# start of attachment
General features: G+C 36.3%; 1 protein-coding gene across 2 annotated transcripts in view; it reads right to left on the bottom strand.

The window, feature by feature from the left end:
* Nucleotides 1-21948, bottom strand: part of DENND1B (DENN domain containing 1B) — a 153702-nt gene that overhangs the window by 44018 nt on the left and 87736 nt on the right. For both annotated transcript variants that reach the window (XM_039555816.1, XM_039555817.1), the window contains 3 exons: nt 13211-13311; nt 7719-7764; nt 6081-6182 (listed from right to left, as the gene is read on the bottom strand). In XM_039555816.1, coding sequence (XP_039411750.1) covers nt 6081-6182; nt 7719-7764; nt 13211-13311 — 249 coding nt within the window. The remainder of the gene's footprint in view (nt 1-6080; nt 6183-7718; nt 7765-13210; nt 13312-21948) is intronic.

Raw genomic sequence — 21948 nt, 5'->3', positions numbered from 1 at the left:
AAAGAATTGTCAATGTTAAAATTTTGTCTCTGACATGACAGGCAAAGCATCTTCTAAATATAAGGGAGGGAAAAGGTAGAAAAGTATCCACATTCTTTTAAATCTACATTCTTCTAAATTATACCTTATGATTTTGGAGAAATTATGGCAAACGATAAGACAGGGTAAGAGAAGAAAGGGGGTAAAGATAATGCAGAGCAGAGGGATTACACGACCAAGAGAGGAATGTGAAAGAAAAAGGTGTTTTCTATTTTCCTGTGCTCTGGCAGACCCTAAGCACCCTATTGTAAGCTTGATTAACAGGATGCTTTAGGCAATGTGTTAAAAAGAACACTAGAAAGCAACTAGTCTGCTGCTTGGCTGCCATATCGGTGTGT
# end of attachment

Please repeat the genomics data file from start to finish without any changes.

General features: G+C 36.3%; 1 protein-coding gene across 2 annotated transcripts in view; it reads right to left on the bottom strand.

The window, feature by feature from the left end:
* Nucleotides 1-21948, bottom strand: part of DENND1B (DENN domain containing 1B) — a 153702-nt gene that overhangs the window by 44018 nt on the left and 87736 nt on the right. For both annotated transcript variants that reach the window (XM_039555816.1, XM_039555817.1), the window contains 3 exons: nt 13211-13311; nt 7719-7764; nt 6081-6182 (listed from right to left, as the gene is read on the bottom strand). In XM_039555816.1, coding sequence (XP_039411750.1) covers nt 6081-6182; nt 7719-7764; nt 13211-13311 — 249 coding nt within the window. The remainder of the gene's footprint in view (nt 1-6080; nt 6183-7718; nt 7765-13210; nt 13312-21948) is intronic.

Raw genomic sequence — 21948 nt, 5'->3', positions numbered from 1 at the left:
AAAGAATTGTCAATGTTAAAATTTTGTCTCTGACATGACAGGCAAAGCATCTTCTAAATATAAGGGAGGGAAAAGGTAGAAAAGTATCCACATTCTTTTAAATCTACATTCTTCTAAATTATACCTTATGATTTTGGAGAAATTATGGCAAACGATAAGACAGGGTAAGAGAAGAAAGGGGGTAAAGATAATGCAGAGCAGAGGGATTACACGACCAAGAGAGGAATGTGAAAGAAAAAGGTGTTTTCTATTTTCCTGTGCTCTGGCAGACCCTAAGCACCCTATTGTAAGCTTGATTAACAGGATGCTTTAGGCAATGTGTTAAAAAGAACACTAGAAAGCAACTAGTCTGCTGCTTGGCTGCCATATCGGTGTGT